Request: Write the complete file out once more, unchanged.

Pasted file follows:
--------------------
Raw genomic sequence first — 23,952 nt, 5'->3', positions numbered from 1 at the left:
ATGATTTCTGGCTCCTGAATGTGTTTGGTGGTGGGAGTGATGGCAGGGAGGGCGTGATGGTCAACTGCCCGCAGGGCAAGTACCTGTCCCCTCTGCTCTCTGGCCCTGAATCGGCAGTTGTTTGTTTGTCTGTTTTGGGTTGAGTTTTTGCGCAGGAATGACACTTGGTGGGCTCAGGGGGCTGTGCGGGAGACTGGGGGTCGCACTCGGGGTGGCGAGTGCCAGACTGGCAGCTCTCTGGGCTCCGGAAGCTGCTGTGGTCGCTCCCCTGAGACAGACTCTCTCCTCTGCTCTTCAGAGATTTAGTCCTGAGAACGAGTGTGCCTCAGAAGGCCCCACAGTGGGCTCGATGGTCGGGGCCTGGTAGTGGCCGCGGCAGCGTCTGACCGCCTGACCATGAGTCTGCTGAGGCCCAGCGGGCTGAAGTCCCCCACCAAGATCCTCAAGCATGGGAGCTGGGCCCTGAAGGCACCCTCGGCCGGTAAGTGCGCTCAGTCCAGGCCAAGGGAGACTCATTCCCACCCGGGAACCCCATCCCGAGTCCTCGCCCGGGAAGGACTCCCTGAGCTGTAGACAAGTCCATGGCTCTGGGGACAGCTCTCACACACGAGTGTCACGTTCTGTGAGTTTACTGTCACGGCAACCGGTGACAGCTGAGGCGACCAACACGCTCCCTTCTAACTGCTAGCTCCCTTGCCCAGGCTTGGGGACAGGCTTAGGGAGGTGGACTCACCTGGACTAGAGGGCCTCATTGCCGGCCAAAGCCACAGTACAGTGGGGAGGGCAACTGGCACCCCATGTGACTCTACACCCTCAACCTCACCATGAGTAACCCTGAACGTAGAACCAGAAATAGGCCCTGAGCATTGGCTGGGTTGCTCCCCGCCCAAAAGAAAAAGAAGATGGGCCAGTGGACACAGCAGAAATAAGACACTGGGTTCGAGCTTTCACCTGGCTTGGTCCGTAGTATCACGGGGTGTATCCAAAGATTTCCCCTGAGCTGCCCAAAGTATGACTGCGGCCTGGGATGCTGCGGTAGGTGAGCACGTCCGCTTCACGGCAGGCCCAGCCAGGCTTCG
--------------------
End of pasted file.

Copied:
Raw genomic sequence first — 23,952 nt, 5'->3', positions numbered from 1 at the left:
ATGATTTCTGGCTCCTGAATGTGTTTGGTGGTGGGAGTGATGGCAGGGAGGGCGTGATGGTCAACTGCCCGCAGGGCAAGTACCTGTCCCCTCTGCTCTCTGGCCCTGAATCGGCAGTTGTTTGTTTGTCTGTTTTGGGTTGAGTTTTTGCGCAGGAATGACACTTGGTGGGCTCAGGGGGCTGTGCGGGAGACTGGGGGTCGCACTCGGGGTGGCGAGTGCCAGACTGGCAGCTCTCTGGGCTCCGGAAGCTGCTGTGGTCGCTCCCCTGAGACAGACTCTCTCCTCTGCTCTTCAGAGATTTAGTCCTGAGAACGAGTGTGCCTCAGAAGGCCCCACAGTGGGCTCGATGGTCGGGGCCTGGTAGTGGCCGCGGCAGCGTCTGACCGCCTGACCATGAGTCTGCTGAGGCCCAGCGGGCTGAAGTCCCCCACCAAGATCCTCAAGCATGGGAGCTGGGCCCTGAAGGCACCCTCGGCCGGTAAGTGCGCTCAGTCCAGGCCAAGGGAGACTCATTCCCACCCGGGAACCCCATCCCGAGTCCTCGCCCGGGAAGGACTCCCTGAGCTGTAGACAAGTCCATGGCTCTGGGGACAGCTCTCACACACGAGTGTCACGTTCTGTGAGTTTACTGTCACGGCAACCGGTGACAGCTGAGGCGACCAACACGCTCCCTTCTAACTGCTAGCTCCCTTGCCCAGGCTTGGGGACAGGCTTAGGGAGGTGGACTCACCTGGACTAGAGGGCCTCATTGCCGGCCAAAGCCACAGTACAGTGGGGAGGGCAACTGGCACCCCATGTGACTCTACACCCTCAACCTCACCATGAGTAACCCTGAACGTAGAACCAGAAATAGGCCCTGAGCATTGGCTGGGTTGCTCCCCGCCCAAAAGAAAAAGAAGATGGGCCAGTGGACACAGCAGAAATAAGACACTGGGTTCGAGCTTTCACCTGGCTTGGTCCGTAGTATCACGGGGTGTATCCAAAGATTTCCCCTGAGCTGCCCAAAGTATGACTGCGGCCTGGGATGCTGCGGTAGGTGAGCACGTCCGCTTCACGGCAGGCCCAGCCAGGCTTCG